At the moment, the Italian team has not passed the test, the collective team has been insufficient to the task and the individuals have not been able to represent a decisive added value.

We do not know what the future will be like, but certainly a different and more specific psychological preparation must be carried out, rather than the simple and obvious “we play for fun, we have the skills to move forward” and so on.

From last to winning: the story of a deaf team

What the American football team at the California School for the Deaf in Riverside is demonstrating is the most classic demonstration of how a difficulty can turn into an opportunity for improvement and success, even in a sport where the noises derived from fighting between players are an integral part of the game. For seven seasons the Cubs team had always lost, and often their opponents had humiliated them not only in the game but in the words they used to refer to them.

But this season they are undefeated and are two games away from winning the championship. That would be the first time in 68 years.

They are coached by the school’s physical education teacher, Keith Adams, a deaf, burly, effervescent man whose two deaf sons are also on the team. The Cubs have become a fast, hard-hitting team. Their weapon is a system of coded hand signals between close-knit teammates and coaches that confounds opponents with its speed and effectiveness.

In a part of California that suffered greatly during the pandemic with high unemployment and more than 5,000 deaths, the Cubs’ excellence lifted the school and the surrounding community.

The team’s success broke the die-hard stereotype that deafness is something you can’t overcome in soccer. Adams, applied his philosophy to this group of athletes that what might be thought of as a limitation can be an advantage. Through this approach, rigorous training and a group of talented young men who were already playing together at lower levels, he built a winning team.

Coaches also say deaf players have enhanced their vision by making them more attentive to game movements. As a result, they gain a better sense of their opponents’ positioning.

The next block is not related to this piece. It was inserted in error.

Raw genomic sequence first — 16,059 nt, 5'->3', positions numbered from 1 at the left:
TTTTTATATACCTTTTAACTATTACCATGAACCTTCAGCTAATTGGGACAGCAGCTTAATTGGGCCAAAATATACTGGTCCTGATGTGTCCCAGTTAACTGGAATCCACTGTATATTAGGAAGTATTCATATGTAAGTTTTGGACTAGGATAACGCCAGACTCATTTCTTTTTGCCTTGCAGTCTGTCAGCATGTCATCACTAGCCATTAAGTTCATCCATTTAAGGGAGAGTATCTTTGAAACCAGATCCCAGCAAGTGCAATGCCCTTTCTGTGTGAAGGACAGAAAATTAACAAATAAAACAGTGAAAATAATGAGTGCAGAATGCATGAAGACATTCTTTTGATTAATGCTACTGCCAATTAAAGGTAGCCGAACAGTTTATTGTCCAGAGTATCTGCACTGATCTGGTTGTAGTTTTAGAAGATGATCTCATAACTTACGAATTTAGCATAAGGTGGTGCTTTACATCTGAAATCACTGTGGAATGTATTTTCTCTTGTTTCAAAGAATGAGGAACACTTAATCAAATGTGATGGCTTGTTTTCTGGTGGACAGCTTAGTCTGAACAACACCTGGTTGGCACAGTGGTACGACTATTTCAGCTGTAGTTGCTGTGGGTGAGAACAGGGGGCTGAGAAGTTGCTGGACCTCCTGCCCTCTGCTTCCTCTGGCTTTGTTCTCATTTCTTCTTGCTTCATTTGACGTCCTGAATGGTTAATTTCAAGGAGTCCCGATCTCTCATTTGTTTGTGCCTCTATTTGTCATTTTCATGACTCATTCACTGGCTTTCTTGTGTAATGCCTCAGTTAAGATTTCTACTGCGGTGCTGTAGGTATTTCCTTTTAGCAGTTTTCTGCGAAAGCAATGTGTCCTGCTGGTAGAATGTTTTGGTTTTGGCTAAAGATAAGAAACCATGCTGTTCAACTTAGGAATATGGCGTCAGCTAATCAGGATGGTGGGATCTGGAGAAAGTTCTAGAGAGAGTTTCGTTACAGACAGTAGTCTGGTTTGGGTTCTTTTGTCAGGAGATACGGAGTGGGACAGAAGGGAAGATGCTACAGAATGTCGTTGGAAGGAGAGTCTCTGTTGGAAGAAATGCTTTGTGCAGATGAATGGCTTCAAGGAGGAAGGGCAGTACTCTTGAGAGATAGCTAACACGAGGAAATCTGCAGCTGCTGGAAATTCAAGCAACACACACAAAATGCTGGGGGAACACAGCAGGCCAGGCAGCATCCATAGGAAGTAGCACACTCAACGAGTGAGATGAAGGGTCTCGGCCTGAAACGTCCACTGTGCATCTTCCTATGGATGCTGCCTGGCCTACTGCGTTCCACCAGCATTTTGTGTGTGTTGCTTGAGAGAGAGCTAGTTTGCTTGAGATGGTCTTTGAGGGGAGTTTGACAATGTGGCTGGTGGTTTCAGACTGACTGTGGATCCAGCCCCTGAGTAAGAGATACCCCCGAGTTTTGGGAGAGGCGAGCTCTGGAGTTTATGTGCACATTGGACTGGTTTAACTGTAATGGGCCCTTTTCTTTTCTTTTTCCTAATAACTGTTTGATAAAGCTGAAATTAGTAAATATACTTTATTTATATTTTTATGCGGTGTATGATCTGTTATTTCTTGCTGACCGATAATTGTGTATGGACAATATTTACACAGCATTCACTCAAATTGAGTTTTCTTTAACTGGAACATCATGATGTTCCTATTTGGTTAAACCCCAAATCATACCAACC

On Friday night, the Cubs beat the Desert Christian Knights, 84-12.

An explanation of Jorginho penalty mistakes comes form the science

This research provide some useful insights to explain the Jorginho penalty mistakes of some days ago against Swiss team.  Science data help to learn about mental phenomena in these unique situations, such as penalty kicks, and provide guidance to coach players and certainly not to blame.

Geir Jordet (2009) Why do English players fail in soccer penalty shootouts? A study of team status, self-regulation, and choking under pressure, Journal of Sports Sciences, 27:2, 97-106,

“Generally, people react with anger or anxiety to all events that seriously challenge their mental image of themselves … When experiencing these emotions, systems for self-regulation sometimes break down and people search immediate escape from the emotional distress … Although this type of self-regulation may provide a break from unpleasant emotions, it may also harm performance, thus ultimately becoming self-defeating. This exact pattern was documented in two recent studies of choking under pressure in international penalty shootouts.

Jordet and Hartman (2008) found that participants in very high pressure situations (taking shots where a miss instantly would lead to a loss) displayed significantly faster preparation times (thought to reflect a desire to get the shot “over with”), more avoidance looking behaviours and fewer scored shots compared to players faced with lower pressure shots (no direct match- deciding implication or a goal would instantly lead to a win).

In another recent study, the most internationally esteemed players (defined as those who took a shot after they had received one or more prestigious international awards, such as “FIFA player of the year”) performed worse, and engaged more in certain escapist self-regulatory behaviours (lower response time) than players with lower levels of public status.

In both these studies, it was demonstrated that low preparation times were linked to poor performance, suggesting that this type of self-regulation strategy is potentially self- defeating at the penalty mark”.

#GrazieVale


10 daily habits of the champions